Tuesday, September 23, 2008

Feedback for new teachers

I just finished writing up a precis of my check-in conversations with all our new faculty, and I am giving ourselves a big pat on the back not only for a program that has so far kept these good people free from huge surprises but also for having done two things pretty thoughtfully and, it appears, well.

The first is hiring. Our main thrust for many years has been to find people who are really well matched in values and skills not just with our subject-matter teaching needs but with our school. The administrators who do this read lots of folders, talk to many, many candidates, and engage in a very intentional process of informed consent with finalists. I'll write more about this at a later time, but in a nutshell we don't shy from telling people what is hard about working at our school--mainly the need to be passionate about and attentive to both students and the craft of teaching--as well as what the rewards are.

The second is a kind of full-court press of support. The new teachers have all been in department meetings and divisional meetings in which the subject is pedagogy and best practices, and they have all been visited by now by both a department head and a division head. These are not formal evaluative observations but rather opportunities for administrators to understand the classroom cultures that are forming and to offer warm feedback and input based on what is observed.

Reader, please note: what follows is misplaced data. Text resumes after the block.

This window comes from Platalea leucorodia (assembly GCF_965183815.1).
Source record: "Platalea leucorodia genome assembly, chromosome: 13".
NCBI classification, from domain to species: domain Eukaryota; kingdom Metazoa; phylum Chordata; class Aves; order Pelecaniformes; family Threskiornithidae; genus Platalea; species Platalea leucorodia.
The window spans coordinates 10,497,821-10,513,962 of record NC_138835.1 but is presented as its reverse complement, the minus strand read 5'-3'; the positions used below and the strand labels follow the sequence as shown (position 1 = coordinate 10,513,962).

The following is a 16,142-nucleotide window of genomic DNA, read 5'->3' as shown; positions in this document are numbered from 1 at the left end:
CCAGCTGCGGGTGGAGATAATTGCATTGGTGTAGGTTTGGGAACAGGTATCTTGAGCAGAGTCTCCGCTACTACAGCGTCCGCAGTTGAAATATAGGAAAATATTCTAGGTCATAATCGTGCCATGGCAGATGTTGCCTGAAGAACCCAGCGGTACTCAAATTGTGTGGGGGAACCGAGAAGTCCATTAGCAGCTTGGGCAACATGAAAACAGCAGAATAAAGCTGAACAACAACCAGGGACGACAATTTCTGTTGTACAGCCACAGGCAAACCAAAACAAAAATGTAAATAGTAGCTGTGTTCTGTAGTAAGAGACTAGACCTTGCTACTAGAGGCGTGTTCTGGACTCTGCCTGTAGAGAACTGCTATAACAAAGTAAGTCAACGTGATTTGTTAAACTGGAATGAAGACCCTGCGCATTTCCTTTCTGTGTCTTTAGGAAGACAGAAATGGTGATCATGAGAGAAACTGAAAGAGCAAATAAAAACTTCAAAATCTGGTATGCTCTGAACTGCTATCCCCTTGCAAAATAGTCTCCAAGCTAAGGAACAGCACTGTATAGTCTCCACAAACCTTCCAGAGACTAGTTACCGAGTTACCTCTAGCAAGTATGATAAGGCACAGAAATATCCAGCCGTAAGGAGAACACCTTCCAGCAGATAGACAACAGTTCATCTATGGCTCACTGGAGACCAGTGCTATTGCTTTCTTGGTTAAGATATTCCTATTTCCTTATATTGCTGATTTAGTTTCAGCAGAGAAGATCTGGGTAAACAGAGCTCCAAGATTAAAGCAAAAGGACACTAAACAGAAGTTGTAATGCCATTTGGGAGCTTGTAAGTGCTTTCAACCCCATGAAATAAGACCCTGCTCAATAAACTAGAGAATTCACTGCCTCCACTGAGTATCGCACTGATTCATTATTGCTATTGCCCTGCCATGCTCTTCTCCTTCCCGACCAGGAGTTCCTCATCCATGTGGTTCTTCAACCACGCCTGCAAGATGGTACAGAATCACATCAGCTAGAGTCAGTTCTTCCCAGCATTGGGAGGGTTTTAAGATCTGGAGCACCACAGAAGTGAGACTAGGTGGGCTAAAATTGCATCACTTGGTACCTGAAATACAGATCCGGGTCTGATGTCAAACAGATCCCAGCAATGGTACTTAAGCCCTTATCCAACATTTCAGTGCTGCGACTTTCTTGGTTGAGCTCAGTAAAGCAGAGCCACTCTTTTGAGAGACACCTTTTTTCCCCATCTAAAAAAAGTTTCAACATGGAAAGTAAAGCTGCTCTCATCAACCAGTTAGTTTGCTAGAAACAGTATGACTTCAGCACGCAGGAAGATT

As a school we seem to be moving hopefully toward what I would call an open-door policy, where colleagues and academic administrators are in and out of one another's classrooms all the time, normalizing the "adult in the back of the room" as a friendly part of the landscape of a learning community.

All I can think of is my first years of teaching. In the first school, no administrator or supervisor entered the building where I taught, much less my classroom; my close friend who taught in the classroom next to me was in and out of my classroom, as I was in and out of his. Together we moved by trial and error toward what felt like but may not have been competence. I'm still in the biz, but he left after a year. In my second school a walkabout head poked his face into my room pretty regularly, but only once did I receive direct feedback and only once, in my third year, was I formally observed, in response to a "problem" (which was easily and painlessly solved). The next school was about the same, as was my current school for the first eight or nine years I was here.

Steve Clem, of AISNE and "Eloquent Mirrors" fame, likes to point out that he might have been a much better teacher much earlier in his career if he had received feedback on his work, and I feel this just as acutely. We serve our teachers badly and our students even more badly when we don't do everything we can not just to give teachers the materials they need and goals to meet but also immediate, regaular, and clear feedback on their work that will help them realize their potential as educators as quickly as possible.

It seems quite silly (and worse) in retrospect when schools fail to make an early and positive effort to make sure that the new teachers they are at such pains to hire are both comfortable in their work and given the real, immediate feedback--on curriculum, on classroom management, on professionalism--they need to take their work to the highest level.

So if you are an administrator reading this, check in with your new faculty soon. Drop into their classrooms, find out how things are going, and let them know how you think things are going, based on some real observation. It's never too early to start, but after a while it may be too late.

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